The narrator almost entirely ruins listening to this book, which was a tremendously good read. Glaringly he mispronounces the frequent Philippine words and place names. He narrates sentence by sentence rather than appreciating the developing line of the story being expressed. I would not have used up two credits for this if I had payed enough attention to sample the quality of narration beforehand. My bad.........
I read Cryptonomicon years ago, but downloaded the book to give it a listen -- and it was an absolute joy. It's a generations-long story that has kept me company on the road for many hours. Never has math been more interesting and intriguing.
I really enjoyed this book. I laughed on how 2/3 of the way through the book, I still wasn't entirely clear on the plot. Normally this would bug me, but it was so well written that I just enjoyed the ride to see where it was headed.
I also have to say, the narrator was very good. Hard to beet.
If you you know little about WWII history this covers a lot of the cryptograhy from the period. The background to the fictional characters is mostly correct. The book has a lot of humour mixed with grim reality. I enjoyed it as a listen but felt it is perhaps a little too long.
It is not Stephenson's best book
A great book but the reading drove me crazy - the mispronunciations in particular. The voice types were distinctive but a bit unimaginative - why must all US Marines have strangled southern accents?A few other people, particularly for the women's voices, would have helped.
Before buying this book, listen to a sample and decide if you can take something like 40 hours of this reader's voice. After I bought it, I discovered the reader was the same as I had heard listening to Flying Through Midnight. I was not sure I could take the entire story in his voice. But I managed to finish it. If you love long books, this is certainly one of them! A book like this, however, should be read by a reader that grows on you rather than grates on you. Some characters are likeable in this book, but some sections get just a little too obsessive for my taste when it comes to details few people care about. A good example of this is a horridly lengthy description of eating a box of cereal. Or another example is a lengthy monologue about a mathematical function relating how effective one of the characters work is to how often he gets his manly needs met. If you like this sort of thing, you will love this book.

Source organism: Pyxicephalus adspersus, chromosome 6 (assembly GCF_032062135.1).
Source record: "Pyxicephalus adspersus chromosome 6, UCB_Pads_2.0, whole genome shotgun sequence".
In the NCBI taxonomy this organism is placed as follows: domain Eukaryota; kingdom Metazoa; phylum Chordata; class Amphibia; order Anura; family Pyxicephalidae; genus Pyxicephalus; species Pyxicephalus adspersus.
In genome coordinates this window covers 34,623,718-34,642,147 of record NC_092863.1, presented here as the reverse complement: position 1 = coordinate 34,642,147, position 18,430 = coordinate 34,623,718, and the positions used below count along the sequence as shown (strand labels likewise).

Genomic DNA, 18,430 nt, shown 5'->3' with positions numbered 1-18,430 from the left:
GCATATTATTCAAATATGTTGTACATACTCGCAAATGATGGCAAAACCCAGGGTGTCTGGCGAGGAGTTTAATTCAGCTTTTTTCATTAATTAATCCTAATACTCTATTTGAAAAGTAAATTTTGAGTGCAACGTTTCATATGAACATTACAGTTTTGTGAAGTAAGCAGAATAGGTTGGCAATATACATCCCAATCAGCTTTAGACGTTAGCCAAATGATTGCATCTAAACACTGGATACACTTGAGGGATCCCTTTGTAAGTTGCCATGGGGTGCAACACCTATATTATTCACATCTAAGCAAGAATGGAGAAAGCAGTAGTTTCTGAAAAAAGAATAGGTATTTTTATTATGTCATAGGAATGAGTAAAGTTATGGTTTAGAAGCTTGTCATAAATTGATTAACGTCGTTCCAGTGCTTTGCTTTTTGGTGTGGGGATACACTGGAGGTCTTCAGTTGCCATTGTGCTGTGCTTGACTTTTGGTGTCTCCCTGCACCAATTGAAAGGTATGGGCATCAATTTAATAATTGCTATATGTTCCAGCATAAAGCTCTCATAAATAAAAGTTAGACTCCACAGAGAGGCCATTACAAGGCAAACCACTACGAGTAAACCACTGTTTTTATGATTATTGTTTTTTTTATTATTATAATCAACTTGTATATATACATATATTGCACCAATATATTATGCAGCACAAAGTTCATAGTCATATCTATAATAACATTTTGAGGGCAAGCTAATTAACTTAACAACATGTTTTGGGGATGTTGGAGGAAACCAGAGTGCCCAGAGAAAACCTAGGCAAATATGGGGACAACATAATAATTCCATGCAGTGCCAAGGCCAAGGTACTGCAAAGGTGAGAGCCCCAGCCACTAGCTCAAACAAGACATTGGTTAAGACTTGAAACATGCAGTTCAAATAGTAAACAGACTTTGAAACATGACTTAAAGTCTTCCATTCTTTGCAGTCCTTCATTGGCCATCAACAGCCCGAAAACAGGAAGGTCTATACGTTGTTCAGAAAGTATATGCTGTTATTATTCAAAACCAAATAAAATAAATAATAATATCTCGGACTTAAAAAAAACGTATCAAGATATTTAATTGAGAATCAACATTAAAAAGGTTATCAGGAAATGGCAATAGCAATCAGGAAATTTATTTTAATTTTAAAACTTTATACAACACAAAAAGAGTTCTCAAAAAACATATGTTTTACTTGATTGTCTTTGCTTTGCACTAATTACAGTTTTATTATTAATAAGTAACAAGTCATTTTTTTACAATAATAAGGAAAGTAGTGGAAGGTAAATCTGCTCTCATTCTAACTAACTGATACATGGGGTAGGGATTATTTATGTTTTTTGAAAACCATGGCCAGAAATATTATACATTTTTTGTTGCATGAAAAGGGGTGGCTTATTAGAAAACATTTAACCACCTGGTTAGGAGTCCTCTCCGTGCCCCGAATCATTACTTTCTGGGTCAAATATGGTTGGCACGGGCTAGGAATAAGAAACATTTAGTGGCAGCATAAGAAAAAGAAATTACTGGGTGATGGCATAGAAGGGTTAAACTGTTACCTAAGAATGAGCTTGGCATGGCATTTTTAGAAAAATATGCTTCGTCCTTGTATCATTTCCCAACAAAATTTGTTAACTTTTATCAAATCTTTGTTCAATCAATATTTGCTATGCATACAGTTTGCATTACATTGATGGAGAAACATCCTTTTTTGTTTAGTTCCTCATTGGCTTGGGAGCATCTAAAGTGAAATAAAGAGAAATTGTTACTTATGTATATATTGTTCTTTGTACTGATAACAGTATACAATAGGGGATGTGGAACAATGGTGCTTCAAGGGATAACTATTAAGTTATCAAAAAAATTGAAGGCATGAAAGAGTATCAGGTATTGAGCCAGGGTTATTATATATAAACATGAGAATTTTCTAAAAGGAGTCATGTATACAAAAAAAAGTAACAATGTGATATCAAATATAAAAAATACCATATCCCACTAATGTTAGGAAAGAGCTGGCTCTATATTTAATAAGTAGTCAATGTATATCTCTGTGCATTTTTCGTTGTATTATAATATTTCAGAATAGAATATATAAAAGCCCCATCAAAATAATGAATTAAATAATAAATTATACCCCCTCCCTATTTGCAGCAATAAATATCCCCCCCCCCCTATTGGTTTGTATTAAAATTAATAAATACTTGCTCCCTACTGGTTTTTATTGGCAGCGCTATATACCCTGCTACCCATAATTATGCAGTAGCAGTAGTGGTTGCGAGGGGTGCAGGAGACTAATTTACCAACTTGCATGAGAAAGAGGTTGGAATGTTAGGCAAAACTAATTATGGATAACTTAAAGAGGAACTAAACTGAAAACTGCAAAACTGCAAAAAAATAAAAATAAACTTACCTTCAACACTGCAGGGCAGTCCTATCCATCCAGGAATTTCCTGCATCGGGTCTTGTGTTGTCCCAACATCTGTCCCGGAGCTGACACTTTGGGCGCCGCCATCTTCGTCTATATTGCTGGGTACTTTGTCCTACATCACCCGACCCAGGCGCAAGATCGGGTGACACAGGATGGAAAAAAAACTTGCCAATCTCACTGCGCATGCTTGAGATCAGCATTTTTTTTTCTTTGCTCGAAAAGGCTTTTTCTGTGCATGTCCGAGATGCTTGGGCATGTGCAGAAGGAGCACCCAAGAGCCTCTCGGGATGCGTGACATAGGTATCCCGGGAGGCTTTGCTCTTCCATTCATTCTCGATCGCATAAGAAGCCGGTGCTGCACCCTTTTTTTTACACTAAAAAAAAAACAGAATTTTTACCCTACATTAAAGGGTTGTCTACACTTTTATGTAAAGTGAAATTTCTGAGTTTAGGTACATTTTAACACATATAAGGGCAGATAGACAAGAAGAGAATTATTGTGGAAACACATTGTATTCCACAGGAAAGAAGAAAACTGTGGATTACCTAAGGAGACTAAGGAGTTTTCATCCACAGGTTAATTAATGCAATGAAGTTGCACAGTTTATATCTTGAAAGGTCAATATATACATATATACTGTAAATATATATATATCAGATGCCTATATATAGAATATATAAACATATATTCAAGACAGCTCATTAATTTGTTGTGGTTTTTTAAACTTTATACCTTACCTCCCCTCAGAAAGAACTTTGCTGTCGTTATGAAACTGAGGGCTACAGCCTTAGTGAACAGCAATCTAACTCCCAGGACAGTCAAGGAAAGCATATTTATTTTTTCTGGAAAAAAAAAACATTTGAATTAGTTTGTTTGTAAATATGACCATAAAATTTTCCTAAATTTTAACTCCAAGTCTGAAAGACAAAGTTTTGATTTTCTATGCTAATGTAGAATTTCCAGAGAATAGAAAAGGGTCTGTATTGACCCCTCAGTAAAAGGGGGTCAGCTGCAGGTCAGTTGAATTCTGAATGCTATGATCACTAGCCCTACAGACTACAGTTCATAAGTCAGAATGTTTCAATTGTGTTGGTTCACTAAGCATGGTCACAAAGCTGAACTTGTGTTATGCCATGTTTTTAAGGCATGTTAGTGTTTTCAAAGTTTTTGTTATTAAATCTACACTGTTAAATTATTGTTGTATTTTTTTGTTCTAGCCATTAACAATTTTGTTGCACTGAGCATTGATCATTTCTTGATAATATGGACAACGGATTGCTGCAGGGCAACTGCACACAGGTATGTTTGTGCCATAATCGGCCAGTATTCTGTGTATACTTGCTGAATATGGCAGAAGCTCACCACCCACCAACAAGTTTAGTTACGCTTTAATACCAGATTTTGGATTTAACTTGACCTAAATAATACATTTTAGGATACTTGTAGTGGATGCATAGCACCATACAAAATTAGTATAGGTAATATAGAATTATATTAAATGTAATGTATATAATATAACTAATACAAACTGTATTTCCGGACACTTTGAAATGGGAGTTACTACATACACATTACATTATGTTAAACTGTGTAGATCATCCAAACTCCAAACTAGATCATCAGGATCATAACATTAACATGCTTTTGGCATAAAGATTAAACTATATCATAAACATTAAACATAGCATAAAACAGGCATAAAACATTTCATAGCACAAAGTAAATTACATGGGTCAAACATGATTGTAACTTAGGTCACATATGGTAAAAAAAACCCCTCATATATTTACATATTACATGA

As a 30 hour per week traveler and over 12 years on Audible.com, I seldom write a negative or neutral review. However, I felt compelled to advise my fellow listeners about this title.
The book is sooooo slow to pick up speed and I am talking 10 to 15 hours here to pick up speed.
Even then, it rambles on. It sounds like it is about to get interesting only to shift gears once again.
It is a novel about interesting issues that span the course of generations of family members. It starts in World War 2 (about 1941 or 1942) and comes close to present day times.
It contains many interesting tidbits if you have a strong math/technology background.
Trying to seperate the generations of family is a bit difficult as the names and functions are so similar.
If you want a really long book where the engagement and excitement is spaced long enough for you to calculate your tax return in your head without missing a beat, then this is for you.
It has it's high spots but I can not recommend it to the listener that wants a fast paced, exciting, easy to follow read.